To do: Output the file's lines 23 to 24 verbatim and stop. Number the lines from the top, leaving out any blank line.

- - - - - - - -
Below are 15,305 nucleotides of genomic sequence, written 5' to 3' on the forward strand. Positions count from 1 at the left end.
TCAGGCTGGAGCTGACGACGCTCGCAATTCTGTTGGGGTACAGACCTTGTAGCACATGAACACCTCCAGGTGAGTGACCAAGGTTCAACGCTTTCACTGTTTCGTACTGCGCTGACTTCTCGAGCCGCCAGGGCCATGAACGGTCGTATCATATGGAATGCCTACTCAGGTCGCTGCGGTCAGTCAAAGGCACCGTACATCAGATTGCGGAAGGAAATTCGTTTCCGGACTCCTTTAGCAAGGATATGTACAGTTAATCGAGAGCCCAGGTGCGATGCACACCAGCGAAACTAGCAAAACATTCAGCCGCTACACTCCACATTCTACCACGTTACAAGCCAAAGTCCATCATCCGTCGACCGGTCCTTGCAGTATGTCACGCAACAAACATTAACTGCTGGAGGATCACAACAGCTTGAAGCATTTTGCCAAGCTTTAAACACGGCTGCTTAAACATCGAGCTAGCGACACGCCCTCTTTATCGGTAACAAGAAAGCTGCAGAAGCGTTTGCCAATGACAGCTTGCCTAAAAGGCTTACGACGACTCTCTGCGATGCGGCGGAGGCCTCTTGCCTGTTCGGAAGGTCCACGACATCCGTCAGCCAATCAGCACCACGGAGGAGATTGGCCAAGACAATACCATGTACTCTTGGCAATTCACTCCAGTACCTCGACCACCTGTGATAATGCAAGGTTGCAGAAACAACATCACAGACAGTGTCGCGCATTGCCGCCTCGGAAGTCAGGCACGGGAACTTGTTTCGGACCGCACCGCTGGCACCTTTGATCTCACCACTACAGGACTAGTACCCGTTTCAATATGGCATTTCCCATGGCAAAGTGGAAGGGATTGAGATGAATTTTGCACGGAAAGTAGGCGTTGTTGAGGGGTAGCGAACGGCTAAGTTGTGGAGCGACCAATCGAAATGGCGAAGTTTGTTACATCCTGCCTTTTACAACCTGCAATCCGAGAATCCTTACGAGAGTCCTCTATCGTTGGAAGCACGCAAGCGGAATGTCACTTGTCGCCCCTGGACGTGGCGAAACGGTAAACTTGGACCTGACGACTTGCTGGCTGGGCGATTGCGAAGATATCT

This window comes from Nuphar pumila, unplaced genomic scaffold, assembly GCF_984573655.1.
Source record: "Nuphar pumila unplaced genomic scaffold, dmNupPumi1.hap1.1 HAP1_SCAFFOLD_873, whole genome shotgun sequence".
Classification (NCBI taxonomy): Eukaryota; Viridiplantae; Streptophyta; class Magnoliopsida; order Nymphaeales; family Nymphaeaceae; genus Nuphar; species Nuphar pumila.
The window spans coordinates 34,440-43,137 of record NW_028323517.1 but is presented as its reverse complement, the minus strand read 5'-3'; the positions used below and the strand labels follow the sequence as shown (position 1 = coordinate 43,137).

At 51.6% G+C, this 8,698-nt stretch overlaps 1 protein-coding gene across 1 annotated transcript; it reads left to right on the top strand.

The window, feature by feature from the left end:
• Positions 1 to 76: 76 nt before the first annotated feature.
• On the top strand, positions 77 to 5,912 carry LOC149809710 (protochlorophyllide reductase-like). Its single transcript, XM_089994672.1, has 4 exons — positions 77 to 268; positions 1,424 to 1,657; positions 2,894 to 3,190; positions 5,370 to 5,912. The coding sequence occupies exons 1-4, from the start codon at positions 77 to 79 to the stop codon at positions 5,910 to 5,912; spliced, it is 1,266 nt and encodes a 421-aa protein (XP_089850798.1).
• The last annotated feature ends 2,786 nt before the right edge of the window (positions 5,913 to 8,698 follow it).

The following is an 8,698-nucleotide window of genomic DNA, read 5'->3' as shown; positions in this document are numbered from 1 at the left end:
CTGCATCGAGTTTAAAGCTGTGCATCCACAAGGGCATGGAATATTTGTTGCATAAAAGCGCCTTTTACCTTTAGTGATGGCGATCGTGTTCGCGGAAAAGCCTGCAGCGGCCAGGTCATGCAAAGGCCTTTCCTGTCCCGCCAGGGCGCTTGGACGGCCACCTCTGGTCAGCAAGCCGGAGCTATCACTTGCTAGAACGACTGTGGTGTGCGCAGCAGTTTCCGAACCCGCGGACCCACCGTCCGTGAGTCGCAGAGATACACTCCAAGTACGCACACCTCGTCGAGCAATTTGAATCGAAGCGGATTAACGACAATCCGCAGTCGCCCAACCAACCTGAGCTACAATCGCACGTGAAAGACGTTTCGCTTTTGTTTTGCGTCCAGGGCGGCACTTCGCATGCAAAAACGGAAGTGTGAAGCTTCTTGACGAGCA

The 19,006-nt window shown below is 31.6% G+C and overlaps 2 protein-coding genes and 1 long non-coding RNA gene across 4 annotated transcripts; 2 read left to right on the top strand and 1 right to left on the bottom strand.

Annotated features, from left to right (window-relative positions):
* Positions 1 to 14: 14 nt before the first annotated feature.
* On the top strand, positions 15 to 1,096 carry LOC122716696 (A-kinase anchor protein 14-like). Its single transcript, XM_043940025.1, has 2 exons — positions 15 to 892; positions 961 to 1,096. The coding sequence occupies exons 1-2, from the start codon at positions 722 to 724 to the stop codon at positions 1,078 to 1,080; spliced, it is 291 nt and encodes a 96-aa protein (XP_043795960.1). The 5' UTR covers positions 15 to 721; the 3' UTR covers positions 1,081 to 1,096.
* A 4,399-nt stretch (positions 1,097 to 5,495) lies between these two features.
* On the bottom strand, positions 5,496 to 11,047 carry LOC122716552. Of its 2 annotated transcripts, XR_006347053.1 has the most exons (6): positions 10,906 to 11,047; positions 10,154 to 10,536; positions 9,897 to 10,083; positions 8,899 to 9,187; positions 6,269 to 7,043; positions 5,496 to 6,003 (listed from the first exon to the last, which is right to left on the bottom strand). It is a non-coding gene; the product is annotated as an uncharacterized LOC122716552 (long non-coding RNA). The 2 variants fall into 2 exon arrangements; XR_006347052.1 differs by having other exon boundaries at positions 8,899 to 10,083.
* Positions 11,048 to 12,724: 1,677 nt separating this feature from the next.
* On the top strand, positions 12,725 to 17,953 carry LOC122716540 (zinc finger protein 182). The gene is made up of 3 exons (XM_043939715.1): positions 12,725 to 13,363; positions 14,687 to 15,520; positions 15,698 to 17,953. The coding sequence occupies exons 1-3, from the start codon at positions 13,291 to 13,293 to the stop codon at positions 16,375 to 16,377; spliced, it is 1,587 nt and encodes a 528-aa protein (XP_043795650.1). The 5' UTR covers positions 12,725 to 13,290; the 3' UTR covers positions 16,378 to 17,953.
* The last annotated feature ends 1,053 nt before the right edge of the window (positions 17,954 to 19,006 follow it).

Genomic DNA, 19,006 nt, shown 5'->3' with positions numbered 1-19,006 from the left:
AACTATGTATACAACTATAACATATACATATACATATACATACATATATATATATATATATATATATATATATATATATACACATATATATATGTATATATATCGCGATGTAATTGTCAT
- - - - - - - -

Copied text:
Genomic DNA, 19,006 nt, shown 5'->3' with positions numbered 1-19,006 from the left:
AACTATGTATACAACTATAACATATACATATACATATACATACATATATATATATATATATATATATATATATATATATACACATATATATATGTATATATATCGCGATGTAATTGTCAT